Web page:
When presented with images of faces depicting various emotional states, people who look briefly at fearful expressions are more vulnerable to Post Traumatic Stress Disorder (PTSD) than those who look at the images longer, a finding of particular concern for U.S. soldiers fighting in Iraq and Afghanistan, University of Texas at Austin researchers say.
Through a series of eye-tracking experiments Christopher Beevers, associate professor of psychology, and a team of researchers found soldiers who briefly looked at faces of fear are less psychologically resilient after stressful combat-zone experiences than those who gaze longer at the same images. The researchers also found soldiers who fixate on sad faces are more susceptible to depression if they also experienced higher levels of war zone stress.
Many researchers have studied the psychological effects of combat after the fact, but this is one of the first studies investigating whether cognitive processing, measured before soldiers were sent to a war zone, predicts PTSD symptoms.
As part of the study the researchers gave 139 soldiers in the U.S. Army with no history of combat experiences eye-tracking tests to gauge their propensity to avoid or fixate on emotional stimuli. For 30 seconds, they viewed images of faces in four emotional states: happy, sad, fearful and neutral. The respondents also completed a series of tests and interviews to determine any pre-existing mental health conditions.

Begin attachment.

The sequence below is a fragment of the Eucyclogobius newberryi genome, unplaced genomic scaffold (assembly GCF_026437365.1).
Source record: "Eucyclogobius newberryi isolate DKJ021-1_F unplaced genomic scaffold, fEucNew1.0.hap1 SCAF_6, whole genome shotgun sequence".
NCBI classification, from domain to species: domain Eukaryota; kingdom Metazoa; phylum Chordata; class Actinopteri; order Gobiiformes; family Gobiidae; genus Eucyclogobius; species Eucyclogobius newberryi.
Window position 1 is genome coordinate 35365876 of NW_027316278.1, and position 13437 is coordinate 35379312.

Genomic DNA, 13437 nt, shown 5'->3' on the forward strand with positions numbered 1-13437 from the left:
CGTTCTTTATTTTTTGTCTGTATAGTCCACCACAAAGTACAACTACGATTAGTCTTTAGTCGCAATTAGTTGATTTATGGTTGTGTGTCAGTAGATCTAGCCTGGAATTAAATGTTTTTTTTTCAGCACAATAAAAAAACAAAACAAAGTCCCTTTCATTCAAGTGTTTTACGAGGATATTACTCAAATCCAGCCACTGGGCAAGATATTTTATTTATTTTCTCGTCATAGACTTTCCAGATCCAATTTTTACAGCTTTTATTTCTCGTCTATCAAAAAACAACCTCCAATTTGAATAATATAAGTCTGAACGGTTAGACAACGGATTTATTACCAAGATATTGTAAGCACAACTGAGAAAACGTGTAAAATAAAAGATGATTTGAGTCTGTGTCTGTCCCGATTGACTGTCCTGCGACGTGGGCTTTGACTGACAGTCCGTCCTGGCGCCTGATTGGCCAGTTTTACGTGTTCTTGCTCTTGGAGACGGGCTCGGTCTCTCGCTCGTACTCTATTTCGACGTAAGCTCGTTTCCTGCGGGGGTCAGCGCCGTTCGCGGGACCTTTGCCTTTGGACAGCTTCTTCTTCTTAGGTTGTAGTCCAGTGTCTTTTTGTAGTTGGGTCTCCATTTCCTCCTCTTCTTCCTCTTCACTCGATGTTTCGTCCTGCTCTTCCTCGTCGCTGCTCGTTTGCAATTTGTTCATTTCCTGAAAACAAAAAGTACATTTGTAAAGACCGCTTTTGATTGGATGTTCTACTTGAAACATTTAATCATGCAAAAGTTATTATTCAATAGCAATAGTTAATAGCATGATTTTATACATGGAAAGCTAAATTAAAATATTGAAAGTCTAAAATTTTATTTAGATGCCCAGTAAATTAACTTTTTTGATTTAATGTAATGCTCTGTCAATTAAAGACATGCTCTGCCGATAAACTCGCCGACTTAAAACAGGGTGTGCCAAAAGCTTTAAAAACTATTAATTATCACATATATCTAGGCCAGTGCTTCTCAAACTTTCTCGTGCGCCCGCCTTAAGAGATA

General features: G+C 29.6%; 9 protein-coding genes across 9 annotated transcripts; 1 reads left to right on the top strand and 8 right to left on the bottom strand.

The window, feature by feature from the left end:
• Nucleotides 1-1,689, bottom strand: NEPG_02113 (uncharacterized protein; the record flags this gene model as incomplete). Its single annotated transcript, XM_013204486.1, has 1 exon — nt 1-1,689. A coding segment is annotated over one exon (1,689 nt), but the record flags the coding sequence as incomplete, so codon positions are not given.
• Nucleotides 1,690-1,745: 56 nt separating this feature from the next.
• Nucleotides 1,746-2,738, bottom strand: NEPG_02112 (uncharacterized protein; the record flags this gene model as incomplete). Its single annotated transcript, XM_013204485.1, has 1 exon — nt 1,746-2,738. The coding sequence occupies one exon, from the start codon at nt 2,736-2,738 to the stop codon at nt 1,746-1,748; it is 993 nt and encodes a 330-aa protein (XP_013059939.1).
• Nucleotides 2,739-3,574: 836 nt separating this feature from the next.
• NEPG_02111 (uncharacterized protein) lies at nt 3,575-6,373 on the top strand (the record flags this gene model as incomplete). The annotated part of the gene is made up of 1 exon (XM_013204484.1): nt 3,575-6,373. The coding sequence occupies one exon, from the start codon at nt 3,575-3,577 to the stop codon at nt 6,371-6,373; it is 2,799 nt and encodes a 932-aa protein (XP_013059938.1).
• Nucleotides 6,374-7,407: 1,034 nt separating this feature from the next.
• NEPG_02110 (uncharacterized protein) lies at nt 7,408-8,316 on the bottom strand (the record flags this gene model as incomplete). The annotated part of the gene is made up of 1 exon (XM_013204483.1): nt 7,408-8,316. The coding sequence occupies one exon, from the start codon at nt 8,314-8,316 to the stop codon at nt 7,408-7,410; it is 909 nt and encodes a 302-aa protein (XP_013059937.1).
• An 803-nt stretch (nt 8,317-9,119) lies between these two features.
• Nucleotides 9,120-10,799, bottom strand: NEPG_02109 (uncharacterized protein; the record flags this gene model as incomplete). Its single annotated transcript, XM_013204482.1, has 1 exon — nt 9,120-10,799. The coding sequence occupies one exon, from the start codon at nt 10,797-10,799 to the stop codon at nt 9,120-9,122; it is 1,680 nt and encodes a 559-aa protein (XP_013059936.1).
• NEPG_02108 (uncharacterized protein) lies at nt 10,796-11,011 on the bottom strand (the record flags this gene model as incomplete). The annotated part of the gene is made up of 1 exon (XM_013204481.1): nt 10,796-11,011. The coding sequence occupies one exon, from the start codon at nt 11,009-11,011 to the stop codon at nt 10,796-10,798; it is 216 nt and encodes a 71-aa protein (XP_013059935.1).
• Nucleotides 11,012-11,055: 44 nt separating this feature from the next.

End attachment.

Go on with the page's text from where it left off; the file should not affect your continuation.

While serving in Iraq, the participants filled out a Web-based combat experiences log every 30 days, reporting any stressful or traumatic experiences such as witnessing a roadside bomb or participating in a firefight. After indicating exposures, the respondents rated the severity of their stress reactions in an online questionnaire, allowing researchers to determine the severity of PTSD and depression symptoms.
According to the findings, soldiers who briefly viewed fear stimuli in the pre-deployment eye-tracking experiments required nine war zone stressors to reach the cut-off score for probable diagnosis for PTSD. And those who lingered longer on fearful faces required 17 war zone stressors to reach the clinical threshold.
The researchers theorize that soldiers at risk for PTSD avoid images of threat, partly as a way to regulate their emotional response to them. This tendency to avoid threat-related information may interfere with natural processing of traumatic events when they occur in the soldier’s life, setting the stage for vulnerability to anxiety, Beevers said.
By pinpointing factors that may predispose service members to PTSD, Beevers said he hopes this research will lead to more effective early prevention programs.
“Prevention programs that help soldiers better cope with their war-zone experiences, and the emotions that result from them, might be particularly beneficial for those who are susceptible to anxiety disorders or depression,” Beevers said.
The study, published online in the April issue of the American Journal of Psychiatry, was part of the Texas Combat PTSD Risk Project, led by Michael Telch, professor of psychology at The University of Texas at Austin. The project is funded by the U.S. Department of Defense. Beevers noted the opinions expressed in this article are his own and may not be necessarily endorsed by the U.S. Army.